Twenty states and Washington, D.C., have legalized the use of marijuana for treatment of a variety of medical conditions, including cancer, chronic pain, multiple sclerosis, Lou Gehrig’s disease and epilepsy.

Eleven of the states have enacted such laws through ballot measures, similar to that promoted in Florida by the organization, United for Care.

Land and Water Legacy is now Amendment 1 for November

Thursday, January 23rd, 2014 by John Kennedy

Florida voters will get a chance to steer as much as $10 billion toward environmental efforts over the next two decades through a ballot measure officially set Thursday for the November ballot.

The Water and Land Legacy campaign’s proposal was officially designated as Amendment 1 by Florida Secretary of State Ken Detzner.

“We are pleased to be slated as Amendment 1 on the ballot because water and land conservation deserves to be a top priority for our state,” said Will Abberger, the campaign’s chair and director of conservation finance for The Trust for Public Land.

“Florida is home to one-of-a-kind natural waters and lands and voters now have an opportunity to make a commitment to conservation that will last for generations of Floridians to come.”

The campaign topped the 683,149 valid signatures from Florida registered voters to secure a place on the ballot. Another active ballot campaign aimed at asking voters to approve medical marijuana is near the valid number of signatures, with 654,330 on hand Thursday.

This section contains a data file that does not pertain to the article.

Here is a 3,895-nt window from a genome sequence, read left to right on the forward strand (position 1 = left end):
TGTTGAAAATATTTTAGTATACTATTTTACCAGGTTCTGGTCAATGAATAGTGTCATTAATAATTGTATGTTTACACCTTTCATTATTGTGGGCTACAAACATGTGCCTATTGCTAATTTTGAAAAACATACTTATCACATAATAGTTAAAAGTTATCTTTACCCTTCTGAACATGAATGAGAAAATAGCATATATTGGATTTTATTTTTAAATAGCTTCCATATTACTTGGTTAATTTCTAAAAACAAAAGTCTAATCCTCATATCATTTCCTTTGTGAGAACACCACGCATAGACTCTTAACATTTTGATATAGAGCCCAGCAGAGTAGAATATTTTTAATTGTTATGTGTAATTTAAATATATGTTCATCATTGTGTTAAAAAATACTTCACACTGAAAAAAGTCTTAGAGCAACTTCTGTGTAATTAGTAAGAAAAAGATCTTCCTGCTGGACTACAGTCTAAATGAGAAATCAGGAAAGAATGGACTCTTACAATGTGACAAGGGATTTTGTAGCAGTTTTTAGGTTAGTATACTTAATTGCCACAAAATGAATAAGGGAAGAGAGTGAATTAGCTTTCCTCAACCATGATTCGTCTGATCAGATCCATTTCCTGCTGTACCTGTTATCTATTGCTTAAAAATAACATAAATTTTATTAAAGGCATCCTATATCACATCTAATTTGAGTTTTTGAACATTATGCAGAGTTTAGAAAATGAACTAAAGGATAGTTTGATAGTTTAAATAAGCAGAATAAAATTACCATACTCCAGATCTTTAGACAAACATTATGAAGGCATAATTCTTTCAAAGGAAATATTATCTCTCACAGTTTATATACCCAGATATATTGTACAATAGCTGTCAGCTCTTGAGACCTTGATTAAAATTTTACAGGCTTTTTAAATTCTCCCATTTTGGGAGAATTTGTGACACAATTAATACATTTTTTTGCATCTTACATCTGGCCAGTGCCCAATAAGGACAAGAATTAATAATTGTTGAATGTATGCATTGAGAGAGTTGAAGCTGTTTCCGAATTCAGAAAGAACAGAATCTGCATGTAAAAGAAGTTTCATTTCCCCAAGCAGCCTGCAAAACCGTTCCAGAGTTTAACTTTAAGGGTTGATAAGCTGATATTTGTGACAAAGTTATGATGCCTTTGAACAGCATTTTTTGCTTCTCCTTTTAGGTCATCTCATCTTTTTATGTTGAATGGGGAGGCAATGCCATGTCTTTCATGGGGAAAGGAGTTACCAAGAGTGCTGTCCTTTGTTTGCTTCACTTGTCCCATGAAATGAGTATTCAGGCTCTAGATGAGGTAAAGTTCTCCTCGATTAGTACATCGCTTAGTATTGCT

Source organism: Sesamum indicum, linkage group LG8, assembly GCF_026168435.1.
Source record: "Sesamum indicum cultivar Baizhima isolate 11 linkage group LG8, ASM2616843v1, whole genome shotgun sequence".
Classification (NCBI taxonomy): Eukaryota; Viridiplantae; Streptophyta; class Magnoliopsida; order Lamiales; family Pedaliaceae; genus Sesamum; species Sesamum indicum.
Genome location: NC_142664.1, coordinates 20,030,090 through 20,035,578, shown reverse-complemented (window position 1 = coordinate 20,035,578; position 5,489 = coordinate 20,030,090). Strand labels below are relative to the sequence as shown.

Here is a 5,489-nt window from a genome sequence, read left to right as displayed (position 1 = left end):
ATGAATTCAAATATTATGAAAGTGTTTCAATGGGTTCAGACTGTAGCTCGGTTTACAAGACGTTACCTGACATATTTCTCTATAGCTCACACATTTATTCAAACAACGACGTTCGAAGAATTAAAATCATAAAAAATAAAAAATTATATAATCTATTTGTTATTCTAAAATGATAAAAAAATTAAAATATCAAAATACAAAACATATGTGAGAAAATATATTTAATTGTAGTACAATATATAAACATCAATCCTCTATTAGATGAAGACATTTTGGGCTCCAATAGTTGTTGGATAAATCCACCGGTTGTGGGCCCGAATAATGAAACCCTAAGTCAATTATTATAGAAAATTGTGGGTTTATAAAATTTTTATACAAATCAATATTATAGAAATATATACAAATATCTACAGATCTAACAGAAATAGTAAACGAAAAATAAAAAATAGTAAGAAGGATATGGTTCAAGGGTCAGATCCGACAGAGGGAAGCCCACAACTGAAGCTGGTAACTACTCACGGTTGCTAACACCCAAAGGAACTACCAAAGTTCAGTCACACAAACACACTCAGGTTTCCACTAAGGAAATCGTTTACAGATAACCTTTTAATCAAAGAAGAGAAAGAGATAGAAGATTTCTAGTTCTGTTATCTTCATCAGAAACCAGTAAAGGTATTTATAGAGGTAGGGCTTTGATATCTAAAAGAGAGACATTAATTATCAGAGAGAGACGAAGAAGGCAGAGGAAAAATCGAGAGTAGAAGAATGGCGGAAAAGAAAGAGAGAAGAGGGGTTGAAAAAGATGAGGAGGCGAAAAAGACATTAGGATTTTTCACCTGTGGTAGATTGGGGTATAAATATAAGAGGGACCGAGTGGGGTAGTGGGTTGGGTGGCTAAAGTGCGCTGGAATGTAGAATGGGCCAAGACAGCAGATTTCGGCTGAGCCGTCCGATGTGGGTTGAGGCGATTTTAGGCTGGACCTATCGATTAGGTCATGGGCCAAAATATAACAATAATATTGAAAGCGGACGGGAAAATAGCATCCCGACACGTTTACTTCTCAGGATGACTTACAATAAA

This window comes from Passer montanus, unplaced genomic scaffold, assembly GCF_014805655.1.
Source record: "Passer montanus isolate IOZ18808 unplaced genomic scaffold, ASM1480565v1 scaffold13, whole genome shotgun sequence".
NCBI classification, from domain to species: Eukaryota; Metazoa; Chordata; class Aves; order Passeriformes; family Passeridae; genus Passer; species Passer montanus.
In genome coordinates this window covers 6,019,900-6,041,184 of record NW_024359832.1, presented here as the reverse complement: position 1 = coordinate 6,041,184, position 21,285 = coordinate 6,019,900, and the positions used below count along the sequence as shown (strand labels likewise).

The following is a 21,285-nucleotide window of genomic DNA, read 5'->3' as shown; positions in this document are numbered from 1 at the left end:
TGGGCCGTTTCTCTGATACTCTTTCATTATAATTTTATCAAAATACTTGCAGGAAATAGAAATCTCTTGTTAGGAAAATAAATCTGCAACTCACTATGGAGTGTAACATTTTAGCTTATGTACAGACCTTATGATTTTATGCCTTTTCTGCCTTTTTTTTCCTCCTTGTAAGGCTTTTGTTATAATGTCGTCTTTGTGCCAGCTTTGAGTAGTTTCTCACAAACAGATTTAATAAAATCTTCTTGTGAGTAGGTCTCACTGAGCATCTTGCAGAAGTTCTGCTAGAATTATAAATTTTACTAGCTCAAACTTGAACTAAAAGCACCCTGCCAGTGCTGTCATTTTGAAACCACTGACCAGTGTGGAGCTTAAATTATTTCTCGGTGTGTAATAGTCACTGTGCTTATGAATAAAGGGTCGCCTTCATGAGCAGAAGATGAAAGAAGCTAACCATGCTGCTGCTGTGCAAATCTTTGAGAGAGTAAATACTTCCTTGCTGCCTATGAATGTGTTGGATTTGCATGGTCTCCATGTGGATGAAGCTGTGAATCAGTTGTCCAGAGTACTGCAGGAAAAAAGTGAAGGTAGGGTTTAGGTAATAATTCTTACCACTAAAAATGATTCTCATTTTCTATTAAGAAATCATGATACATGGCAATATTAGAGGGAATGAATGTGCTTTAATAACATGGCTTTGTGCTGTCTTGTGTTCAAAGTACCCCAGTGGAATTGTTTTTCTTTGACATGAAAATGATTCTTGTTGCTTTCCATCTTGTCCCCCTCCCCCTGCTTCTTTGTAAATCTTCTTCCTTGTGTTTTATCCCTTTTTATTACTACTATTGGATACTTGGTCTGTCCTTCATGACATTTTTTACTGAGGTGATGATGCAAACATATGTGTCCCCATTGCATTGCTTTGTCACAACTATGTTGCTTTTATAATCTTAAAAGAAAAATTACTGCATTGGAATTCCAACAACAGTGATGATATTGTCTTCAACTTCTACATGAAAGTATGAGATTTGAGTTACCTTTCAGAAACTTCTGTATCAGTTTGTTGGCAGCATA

But organizers say that thousands more petition signatures still await certification by the Feb. 1 deadline.

The Water and Land effort faced no challenge before the Florida Supreme Court. But state Republican leaders are seeking to have the marijuana initiative barred from the ballot because they claim the proposed amendment misleads voters. Justices have not yet ruled.

Former U.S. Sen. Bob Graham, who was Florida governor from 1979-87, helped launch the Water and Land campaign, which is backed by the Trust for Public Land, Audubon Florida, the Florida Wildlife Federation, the Sierra Club and others.

The amendment would earmark one-third of the state’s documentary stamp tax dollars, drawn from real-estate transactions, for conservation, management and restoration of Florida’s water and land for 20 years, beginning in July 2015.

The measure so far hasn’t drawn overt opposition. But the Florida Chamber of Commerce is warning the proposal ties the “hands of our elected representatives.”

Agriculture Commissioner Adam Putnam, a Republican, also has criticized the proposed amendment. Putnam, who is attempting to take a leading role in developing a statewide water policy, takes issue with the constitutional approach.

Republican leaders acknowledge some redistricting records destroyed

Wednesday, December 18th, 2013 by John Kennedy